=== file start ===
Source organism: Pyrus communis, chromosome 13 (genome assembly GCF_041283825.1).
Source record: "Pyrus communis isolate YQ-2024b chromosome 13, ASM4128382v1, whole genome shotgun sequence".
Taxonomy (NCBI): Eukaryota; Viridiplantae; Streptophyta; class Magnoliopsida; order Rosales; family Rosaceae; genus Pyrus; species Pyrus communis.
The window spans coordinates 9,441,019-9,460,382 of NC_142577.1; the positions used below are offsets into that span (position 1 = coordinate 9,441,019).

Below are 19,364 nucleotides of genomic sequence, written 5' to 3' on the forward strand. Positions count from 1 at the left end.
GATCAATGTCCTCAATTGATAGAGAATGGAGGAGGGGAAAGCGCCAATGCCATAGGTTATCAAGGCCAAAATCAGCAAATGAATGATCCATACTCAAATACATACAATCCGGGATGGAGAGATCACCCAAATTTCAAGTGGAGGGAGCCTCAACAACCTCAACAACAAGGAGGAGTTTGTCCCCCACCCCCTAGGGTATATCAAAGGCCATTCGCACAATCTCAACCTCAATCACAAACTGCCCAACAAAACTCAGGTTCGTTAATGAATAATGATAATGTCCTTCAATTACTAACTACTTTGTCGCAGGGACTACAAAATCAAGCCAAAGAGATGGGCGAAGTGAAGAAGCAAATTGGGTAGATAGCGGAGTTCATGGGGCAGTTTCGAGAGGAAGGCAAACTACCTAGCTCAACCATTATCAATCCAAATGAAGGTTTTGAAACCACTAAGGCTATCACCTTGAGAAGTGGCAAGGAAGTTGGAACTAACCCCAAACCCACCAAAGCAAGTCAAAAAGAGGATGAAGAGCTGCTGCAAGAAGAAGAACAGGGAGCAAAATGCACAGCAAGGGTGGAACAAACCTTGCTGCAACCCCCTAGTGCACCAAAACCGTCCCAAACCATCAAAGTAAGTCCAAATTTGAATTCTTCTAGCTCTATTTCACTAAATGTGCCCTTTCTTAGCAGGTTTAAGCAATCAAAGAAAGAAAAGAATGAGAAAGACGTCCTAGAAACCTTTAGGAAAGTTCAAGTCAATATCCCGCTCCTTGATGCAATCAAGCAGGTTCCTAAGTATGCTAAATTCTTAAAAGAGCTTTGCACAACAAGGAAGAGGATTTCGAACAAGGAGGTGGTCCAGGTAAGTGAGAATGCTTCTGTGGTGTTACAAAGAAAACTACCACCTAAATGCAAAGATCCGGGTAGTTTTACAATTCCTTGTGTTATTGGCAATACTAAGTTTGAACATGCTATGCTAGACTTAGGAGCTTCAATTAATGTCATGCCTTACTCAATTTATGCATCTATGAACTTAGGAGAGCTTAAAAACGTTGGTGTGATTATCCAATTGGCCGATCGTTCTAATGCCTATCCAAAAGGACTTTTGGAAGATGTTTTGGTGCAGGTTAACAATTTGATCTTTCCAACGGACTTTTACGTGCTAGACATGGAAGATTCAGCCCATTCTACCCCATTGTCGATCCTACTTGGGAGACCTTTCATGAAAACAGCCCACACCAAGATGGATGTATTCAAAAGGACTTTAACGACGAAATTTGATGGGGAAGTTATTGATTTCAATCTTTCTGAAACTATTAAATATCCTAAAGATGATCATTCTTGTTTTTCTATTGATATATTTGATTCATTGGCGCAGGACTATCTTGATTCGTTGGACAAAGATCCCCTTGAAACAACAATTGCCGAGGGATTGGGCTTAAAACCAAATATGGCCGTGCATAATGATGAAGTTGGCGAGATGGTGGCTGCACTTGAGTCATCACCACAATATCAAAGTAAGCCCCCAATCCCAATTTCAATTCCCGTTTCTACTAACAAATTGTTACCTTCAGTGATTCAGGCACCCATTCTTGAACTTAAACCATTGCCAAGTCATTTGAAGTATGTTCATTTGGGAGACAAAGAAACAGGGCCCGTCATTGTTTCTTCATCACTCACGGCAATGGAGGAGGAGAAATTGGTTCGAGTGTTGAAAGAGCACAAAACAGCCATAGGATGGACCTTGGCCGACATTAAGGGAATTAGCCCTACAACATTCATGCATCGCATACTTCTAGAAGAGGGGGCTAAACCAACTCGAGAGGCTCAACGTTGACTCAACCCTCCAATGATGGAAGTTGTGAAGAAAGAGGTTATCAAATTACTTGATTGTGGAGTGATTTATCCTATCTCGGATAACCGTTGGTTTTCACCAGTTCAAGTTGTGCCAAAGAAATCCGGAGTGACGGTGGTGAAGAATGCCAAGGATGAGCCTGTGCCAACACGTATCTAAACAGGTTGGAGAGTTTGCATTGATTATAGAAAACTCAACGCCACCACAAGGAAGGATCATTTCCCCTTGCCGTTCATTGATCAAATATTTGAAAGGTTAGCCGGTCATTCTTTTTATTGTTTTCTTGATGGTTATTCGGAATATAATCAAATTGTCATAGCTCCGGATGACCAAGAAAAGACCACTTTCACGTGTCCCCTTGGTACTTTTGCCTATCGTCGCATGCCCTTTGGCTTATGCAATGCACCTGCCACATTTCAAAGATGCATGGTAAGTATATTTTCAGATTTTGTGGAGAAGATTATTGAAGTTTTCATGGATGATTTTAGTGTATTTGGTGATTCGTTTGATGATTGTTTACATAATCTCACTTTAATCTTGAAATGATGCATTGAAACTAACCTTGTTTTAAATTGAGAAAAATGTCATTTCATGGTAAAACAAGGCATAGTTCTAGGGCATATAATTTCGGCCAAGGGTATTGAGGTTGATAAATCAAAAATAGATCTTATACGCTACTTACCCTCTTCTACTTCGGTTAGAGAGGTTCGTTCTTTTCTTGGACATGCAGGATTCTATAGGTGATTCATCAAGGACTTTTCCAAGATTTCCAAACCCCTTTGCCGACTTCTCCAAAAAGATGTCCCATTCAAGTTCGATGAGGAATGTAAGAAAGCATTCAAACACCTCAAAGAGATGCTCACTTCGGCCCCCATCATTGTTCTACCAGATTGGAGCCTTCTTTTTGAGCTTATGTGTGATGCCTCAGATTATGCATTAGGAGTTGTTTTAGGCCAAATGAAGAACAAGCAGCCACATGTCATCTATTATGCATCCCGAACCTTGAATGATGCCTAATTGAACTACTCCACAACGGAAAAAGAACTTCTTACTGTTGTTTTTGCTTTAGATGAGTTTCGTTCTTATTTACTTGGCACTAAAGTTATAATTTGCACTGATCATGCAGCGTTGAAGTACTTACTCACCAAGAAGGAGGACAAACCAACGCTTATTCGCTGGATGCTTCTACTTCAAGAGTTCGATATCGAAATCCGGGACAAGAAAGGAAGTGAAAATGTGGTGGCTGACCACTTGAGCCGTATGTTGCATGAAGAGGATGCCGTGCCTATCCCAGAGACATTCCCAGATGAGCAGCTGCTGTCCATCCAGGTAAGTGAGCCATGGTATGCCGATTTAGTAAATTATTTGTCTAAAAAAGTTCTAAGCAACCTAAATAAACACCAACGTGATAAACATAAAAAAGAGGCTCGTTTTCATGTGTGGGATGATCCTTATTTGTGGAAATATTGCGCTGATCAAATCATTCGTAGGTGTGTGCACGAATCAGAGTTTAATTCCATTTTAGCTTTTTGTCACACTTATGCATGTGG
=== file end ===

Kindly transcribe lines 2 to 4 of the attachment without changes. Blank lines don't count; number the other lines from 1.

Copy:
Source record: "Pyrus communis isolate YQ-2024b chromosome 13, ASM4128382v1, whole genome shotgun sequence".
Taxonomy (NCBI): Eukaryota; Viridiplantae; Streptophyta; class Magnoliopsida; order Rosales; family Rosaceae; genus Pyrus; species Pyrus communis.
The window spans coordinates 9,441,019-9,460,382 of NC_142577.1; the positions used below are offsets into that span (position 1 = coordinate 9,441,019).